Council rates at the time were based on a ‘rateable value’ deriving from rents. Because Poplar was such a poor borough, property rents – and hence, rate incomes – were low. Even long before the election of a Labour-run council, Poplar had to charge higher rates than other boroughs. In 1906, for example, Poplar Borough Council combined rates were 11s 8d in the pound, the highest in London, and twice as high as in Kensington. Clearly, the system was unfair and penalized the poorer boroughs two-fold: because they had the lowest rate income, and the highest poor relief bill.

And, in addition to local rates collection, borough councils were expected to collect a so-called ‘precept’ for the funding of four cross-London authorities: London County Council, Metropolitan Police, Metropolitan Asylums Board and the Metropolitan Water Board.

It was this precept that the council decided not to pay, as leverage in forcing a fairer rate system which did not penalize poorer boroughs. At its meeting on 22 March 1921 the Poplar Council resolved not to pay its precepts and to apply these revenues instead to the costs of local poor relief.

Julia Scurr speaking at a rally

This illegal action created a sensation, and led to legal proceedings against the council.. On 29 July the thirty councillors involved marched in procession from Bow to the High Court, headed by a brass band.

Marching to the high court.

Informed by the judge that they must apply the precepts, the councillors would not budge early in September, Lansbury and 29 fellow-councillors were found guilty of contempt of court and sentenced to imprisonment. Among those sentenced were his son Edgar, Edgar’s wife, Minnie and a pregnant Nellie Cressall.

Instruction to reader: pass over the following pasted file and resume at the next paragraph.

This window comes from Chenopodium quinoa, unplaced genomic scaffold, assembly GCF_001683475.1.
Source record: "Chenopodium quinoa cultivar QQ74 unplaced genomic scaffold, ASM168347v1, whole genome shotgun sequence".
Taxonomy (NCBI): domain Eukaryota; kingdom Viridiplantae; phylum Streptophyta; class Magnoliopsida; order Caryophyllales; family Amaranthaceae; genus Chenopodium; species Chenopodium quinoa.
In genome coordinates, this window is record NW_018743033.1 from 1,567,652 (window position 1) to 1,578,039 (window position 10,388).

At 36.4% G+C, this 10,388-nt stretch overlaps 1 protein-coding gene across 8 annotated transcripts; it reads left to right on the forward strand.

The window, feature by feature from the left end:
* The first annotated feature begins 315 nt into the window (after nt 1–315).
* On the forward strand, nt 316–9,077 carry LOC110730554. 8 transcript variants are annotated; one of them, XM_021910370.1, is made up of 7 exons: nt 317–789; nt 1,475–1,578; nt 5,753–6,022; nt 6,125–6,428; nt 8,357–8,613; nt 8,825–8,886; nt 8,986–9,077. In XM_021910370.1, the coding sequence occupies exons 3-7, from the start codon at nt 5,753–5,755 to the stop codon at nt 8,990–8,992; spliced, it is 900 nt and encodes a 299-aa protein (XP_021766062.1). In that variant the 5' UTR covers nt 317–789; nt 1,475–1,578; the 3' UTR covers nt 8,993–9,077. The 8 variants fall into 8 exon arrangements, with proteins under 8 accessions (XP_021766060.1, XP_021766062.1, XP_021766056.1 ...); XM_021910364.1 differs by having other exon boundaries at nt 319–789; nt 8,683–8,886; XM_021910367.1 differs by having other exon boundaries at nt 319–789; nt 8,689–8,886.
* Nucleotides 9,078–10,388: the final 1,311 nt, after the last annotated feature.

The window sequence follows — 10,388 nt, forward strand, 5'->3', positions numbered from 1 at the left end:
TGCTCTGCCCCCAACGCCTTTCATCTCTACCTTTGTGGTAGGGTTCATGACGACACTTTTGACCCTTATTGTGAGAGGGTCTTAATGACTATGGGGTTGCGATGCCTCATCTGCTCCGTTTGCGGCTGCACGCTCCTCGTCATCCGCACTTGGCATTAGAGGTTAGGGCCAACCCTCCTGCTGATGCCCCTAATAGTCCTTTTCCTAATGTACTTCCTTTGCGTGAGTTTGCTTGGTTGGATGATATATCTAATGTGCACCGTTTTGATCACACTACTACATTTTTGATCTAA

Final meeting of the Poplar Council offices, September 1921

On the day they were due to be arrested and imprisoned, the five women councillors – Julia Scurr, Nellie Cressall, Minnie Lansbury, Jenny Mackay and Susan Lawrence – gathered together outside Poplar Town Hall on Newby Place. A large crowd of supporters tried to prevent their imprisonment. But Susan Lawrence spoke to the crowd saying, “We are here representing a principle which we have the right to defend as well as the men. If you prevent us from going, you do us the worst turn you can.” The women were given flowers and then driven slowly down the East India Dock Road surrounded by 10,000 supporters before being taken to Holloway Prison (the men were taken to Brixton Prison).

Minnie Lansbury on her way to arrest.

Women councillors leaving for prison. Millie Lansbury (at window),
Jeannie MacKay, Susan Lawrence and Nellie Cressall.

The Daily Herald printed the parting messages of some of the councillors:

Sam March – We are as determined as ever to see the matter through. The workers must stick to the fight. They must follow it up while the Council is away.

Mrs Cressall – We expect the working women who are left behind to back us up by refusing to pay if the rates are levied.

Miss Susan Lawrence – We go cheerfully determined to see this thing through. I hope our example will not be lost on all local authorities throughout the country.

Alderman Minnie Lansbury – I wish the Government joy in its effort to get this money from the people of Poplar. Poplar will pay its share of London’s rates when Westminster, Kensington, and the City do the same!

Mrs Julia Scurr – We are happy about going to prison for a principle. We expect all working women to carry on the fight for rates equalisation while we are there.

Mrs Jennie Mackay – We want our sisters to stand by us, even it it comes to a “no rent” strike.

George Lansbury – We are going to stand together, and we expect the movement to do likewise.

H.W. Sloman – I am quite prepared for anything that comes along so long as we can do the people some good determined to win.